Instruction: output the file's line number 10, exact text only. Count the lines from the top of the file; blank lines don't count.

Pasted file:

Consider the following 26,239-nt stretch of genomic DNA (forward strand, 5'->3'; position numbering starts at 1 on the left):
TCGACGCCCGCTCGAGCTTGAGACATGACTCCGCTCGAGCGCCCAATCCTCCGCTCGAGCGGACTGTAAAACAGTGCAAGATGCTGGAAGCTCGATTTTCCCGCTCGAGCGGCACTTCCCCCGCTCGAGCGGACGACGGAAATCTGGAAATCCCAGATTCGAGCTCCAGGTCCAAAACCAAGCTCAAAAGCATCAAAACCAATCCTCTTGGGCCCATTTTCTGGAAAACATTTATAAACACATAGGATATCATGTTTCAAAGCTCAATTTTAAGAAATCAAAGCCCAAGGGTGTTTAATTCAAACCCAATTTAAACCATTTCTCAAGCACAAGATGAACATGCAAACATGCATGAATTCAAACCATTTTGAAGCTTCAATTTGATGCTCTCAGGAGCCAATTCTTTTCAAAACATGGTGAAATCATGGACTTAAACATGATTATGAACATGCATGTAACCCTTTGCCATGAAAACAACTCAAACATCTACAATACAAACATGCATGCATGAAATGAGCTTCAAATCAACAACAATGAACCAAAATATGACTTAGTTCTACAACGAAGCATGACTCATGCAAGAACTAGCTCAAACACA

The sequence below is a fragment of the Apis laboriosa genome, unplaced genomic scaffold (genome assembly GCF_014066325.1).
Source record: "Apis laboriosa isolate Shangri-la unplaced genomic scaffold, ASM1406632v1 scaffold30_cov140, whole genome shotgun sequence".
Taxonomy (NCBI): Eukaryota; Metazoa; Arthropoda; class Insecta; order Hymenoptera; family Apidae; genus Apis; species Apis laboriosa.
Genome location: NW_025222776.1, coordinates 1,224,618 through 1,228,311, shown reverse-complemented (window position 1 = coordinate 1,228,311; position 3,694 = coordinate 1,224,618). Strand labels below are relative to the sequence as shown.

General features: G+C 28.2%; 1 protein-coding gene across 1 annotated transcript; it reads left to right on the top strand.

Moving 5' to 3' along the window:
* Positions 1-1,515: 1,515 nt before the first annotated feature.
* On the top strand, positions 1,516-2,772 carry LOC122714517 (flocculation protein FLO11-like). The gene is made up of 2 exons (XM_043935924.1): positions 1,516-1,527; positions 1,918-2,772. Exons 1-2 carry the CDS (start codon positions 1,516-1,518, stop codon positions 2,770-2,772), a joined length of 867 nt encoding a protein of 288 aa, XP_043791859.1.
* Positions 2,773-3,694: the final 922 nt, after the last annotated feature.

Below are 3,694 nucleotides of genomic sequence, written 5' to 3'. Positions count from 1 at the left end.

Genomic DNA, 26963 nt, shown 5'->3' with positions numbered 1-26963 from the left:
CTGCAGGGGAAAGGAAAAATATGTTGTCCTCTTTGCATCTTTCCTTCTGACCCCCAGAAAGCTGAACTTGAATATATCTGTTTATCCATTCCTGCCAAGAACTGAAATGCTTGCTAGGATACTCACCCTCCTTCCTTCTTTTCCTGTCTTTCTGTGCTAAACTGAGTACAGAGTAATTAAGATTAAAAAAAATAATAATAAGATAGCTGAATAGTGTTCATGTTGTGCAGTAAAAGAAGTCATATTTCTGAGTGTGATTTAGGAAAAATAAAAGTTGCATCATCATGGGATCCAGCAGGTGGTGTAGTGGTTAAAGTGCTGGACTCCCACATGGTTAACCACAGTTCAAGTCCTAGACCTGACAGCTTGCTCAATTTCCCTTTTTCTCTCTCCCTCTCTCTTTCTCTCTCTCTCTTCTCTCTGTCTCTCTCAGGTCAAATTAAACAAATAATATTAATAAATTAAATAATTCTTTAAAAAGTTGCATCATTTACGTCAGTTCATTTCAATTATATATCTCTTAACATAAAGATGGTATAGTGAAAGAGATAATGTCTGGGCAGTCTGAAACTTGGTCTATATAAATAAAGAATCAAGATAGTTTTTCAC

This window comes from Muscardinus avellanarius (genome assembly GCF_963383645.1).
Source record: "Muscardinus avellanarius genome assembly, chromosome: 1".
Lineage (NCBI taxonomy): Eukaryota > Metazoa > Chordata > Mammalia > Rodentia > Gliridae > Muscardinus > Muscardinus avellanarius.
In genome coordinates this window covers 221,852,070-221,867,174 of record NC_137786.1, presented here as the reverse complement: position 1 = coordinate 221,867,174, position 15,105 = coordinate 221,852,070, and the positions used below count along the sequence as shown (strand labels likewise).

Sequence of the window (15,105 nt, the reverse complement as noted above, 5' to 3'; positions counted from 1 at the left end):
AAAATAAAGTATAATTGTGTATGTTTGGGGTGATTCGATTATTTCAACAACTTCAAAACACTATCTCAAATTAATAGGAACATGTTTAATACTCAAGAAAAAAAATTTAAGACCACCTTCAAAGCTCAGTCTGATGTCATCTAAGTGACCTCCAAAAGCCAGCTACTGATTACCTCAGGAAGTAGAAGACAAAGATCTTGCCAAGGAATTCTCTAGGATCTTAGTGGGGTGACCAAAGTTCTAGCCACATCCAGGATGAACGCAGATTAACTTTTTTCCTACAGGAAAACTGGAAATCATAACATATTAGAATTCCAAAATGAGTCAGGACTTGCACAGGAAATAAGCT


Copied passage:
* On the top strand, positions 1,516-2,772 carry LOC122714517 (flocculation protein FLO11-like). The gene is made up of 2 exons (XM_043935924.1): positions 1,516-1,527; positions 1,918-2,772. Exons 1-2 carry the CDS (start codon positions 1,516-1,518, stop codon positions 2,770-2,772), a joined length of 867 nt encoding a protein of 288 aa, XP_043791859.1.